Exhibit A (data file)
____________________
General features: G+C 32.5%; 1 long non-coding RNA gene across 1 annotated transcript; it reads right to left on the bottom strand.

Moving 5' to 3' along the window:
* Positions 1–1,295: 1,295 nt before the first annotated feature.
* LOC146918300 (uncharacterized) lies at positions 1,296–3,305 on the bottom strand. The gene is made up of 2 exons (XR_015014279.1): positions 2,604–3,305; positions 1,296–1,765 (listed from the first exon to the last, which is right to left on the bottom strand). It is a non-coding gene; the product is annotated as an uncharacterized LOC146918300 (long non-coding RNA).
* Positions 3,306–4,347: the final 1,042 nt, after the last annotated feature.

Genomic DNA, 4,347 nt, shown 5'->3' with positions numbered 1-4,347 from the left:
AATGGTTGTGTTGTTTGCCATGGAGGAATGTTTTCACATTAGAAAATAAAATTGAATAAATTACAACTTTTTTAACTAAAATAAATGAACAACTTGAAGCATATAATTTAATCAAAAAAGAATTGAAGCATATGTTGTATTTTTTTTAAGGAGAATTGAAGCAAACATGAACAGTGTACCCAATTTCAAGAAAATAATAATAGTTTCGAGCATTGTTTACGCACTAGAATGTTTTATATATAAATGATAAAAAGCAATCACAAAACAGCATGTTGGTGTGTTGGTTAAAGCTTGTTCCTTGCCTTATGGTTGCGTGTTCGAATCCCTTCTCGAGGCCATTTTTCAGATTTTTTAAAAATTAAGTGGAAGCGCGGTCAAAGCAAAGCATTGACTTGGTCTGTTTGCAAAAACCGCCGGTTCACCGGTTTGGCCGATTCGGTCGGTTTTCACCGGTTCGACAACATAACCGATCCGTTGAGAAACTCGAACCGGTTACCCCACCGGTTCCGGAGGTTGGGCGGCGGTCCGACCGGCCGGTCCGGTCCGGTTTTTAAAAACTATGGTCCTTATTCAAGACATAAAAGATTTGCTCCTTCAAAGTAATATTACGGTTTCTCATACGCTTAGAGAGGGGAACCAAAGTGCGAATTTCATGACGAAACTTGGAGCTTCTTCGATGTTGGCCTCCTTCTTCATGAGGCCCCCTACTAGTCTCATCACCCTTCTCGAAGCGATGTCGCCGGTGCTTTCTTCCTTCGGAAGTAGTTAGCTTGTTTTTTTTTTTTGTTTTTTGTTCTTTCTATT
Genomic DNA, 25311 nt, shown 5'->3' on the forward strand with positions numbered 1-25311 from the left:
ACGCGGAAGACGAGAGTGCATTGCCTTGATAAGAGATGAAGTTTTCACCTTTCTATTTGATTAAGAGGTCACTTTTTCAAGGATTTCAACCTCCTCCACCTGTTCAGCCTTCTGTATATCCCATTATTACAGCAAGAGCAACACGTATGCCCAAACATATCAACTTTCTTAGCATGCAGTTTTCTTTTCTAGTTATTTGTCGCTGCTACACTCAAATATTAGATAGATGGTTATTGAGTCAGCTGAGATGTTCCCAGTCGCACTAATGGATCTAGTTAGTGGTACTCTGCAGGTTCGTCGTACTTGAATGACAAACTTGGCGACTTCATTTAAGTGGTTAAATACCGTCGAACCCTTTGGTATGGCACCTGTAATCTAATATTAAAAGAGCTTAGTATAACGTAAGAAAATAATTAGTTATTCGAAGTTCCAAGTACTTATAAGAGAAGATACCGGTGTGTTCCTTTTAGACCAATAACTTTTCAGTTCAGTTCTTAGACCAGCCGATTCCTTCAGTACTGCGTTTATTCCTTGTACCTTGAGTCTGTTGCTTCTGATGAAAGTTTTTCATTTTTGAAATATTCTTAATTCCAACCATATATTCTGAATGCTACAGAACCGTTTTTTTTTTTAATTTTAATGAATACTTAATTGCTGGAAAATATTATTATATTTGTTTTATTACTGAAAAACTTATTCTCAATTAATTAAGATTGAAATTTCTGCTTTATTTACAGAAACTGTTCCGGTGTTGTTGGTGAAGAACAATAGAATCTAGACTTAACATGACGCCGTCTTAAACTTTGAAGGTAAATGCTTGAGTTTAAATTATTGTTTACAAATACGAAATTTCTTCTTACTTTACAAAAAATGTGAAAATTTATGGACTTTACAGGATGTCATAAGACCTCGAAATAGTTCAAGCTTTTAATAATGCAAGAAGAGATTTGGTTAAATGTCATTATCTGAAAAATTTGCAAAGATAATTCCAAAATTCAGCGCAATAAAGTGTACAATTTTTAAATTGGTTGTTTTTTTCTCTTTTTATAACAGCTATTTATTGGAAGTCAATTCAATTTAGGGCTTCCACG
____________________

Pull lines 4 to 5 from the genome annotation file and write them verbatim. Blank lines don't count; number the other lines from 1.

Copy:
* LOC146918300 (uncharacterized) lies at positions 1,296–3,305 on the bottom strand. The gene is made up of 2 exons (XR_015014279.1): positions 2,604–3,305; positions 1,296–1,765 (listed from the first exon to the last, which is right to left on the bottom strand). It is a non-coding gene; the product is annotated as an uncharacterized LOC146918300 (long non-coding RNA).
* Positions 3,306–4,347: the final 1,042 nt, after the last annotated feature.